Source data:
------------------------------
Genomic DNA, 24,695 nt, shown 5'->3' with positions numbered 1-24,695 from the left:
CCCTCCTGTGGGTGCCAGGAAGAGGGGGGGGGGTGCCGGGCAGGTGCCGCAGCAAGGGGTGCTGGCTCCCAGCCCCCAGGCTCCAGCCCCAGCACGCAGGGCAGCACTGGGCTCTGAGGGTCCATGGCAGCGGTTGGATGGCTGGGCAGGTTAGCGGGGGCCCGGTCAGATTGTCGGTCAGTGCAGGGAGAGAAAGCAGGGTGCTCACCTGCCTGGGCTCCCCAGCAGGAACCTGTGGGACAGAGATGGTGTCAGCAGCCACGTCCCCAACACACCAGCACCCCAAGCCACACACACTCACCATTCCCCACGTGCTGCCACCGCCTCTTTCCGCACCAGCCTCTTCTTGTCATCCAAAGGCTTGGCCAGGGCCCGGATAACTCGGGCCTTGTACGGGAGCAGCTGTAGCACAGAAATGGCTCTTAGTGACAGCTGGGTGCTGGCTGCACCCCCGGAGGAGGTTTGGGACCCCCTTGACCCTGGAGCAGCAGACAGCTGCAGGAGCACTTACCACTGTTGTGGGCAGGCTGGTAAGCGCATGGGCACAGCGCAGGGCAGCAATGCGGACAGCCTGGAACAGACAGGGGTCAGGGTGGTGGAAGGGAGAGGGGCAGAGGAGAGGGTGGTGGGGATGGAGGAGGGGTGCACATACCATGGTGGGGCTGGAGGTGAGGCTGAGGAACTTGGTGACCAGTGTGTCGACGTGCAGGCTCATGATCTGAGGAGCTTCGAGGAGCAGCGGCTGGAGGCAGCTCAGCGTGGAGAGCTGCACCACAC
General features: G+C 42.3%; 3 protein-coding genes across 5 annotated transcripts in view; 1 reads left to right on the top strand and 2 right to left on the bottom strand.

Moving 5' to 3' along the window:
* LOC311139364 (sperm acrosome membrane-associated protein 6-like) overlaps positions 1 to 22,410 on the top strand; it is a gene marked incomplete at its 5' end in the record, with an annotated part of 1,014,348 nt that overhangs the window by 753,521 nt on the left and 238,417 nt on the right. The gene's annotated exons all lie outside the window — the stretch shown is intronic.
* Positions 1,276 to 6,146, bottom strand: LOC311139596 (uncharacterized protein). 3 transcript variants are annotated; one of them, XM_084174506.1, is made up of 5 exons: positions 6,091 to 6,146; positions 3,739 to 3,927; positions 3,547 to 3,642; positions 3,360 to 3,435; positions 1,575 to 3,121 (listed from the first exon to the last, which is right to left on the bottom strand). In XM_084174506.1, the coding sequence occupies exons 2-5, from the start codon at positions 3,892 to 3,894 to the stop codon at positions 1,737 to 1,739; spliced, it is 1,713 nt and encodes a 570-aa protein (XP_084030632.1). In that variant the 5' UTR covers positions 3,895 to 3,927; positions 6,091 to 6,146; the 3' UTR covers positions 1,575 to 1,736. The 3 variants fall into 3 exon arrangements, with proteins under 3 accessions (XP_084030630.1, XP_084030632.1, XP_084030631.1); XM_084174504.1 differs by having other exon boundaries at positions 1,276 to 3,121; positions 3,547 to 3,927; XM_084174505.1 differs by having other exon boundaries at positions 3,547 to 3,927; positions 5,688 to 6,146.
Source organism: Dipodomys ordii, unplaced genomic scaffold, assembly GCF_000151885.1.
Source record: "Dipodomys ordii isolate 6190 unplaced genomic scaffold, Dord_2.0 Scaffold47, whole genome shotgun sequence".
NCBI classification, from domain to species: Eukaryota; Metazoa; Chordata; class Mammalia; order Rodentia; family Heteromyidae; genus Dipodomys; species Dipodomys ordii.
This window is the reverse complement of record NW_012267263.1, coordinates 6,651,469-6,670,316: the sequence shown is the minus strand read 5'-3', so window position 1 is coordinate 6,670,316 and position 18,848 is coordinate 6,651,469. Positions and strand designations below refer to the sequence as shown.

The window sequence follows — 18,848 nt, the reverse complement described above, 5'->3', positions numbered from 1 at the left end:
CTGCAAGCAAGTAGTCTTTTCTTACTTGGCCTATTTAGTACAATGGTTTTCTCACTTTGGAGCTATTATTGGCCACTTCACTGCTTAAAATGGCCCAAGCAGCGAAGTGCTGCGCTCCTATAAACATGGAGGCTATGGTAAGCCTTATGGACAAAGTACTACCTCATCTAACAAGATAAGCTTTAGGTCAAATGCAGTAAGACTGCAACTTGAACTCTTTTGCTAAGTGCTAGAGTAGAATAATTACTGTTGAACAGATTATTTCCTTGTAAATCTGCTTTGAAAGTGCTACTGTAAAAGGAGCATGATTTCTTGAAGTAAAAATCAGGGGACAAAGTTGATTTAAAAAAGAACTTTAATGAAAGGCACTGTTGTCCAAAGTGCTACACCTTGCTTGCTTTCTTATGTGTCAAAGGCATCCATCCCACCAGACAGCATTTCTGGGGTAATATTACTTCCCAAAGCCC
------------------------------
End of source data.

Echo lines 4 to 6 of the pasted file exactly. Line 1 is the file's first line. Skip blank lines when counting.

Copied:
Moving 5' to 3' along the window:
* LOC311139364 (sperm acrosome membrane-associated protein 6-like) overlaps positions 1 to 22,410 on the top strand; it is a gene marked incomplete at its 5' end in the record, with an annotated part of 1,014,348 nt that overhangs the window by 753,521 nt on the left and 238,417 nt on the right. The gene's annotated exons all lie outside the window — the stretch shown is intronic.
* Positions 1,276 to 6,146, bottom strand: LOC311139596 (uncharacterized protein). 3 transcript variants are annotated; one of them, XM_084174506.1, is made up of 5 exons: positions 6,091 to 6,146; positions 3,739 to 3,927; positions 3,547 to 3,642; positions 3,360 to 3,435; positions 1,575 to 3,121 (listed from the first exon to the last, which is right to left on the bottom strand). In XM_084174506.1, the coding sequence occupies exons 2-5, from the start codon at positions 3,892 to 3,894 to the stop codon at positions 1,737 to 1,739; spliced, it is 1,713 nt and encodes a 570-aa protein (XP_084030632.1). In that variant the 5' UTR covers positions 3,895 to 3,927; positions 6,091 to 6,146; the 3' UTR covers positions 1,575 to 1,736. The 3 variants fall into 3 exon arrangements, with proteins under 3 accessions (XP_084030630.1, XP_084030632.1, XP_084030631.1); XM_084174504.1 differs by having other exon boundaries at positions 1,276 to 3,121; positions 3,547 to 3,927; XM_084174505.1 differs by having other exon boundaries at positions 3,547 to 3,927; positions 5,688 to 6,146.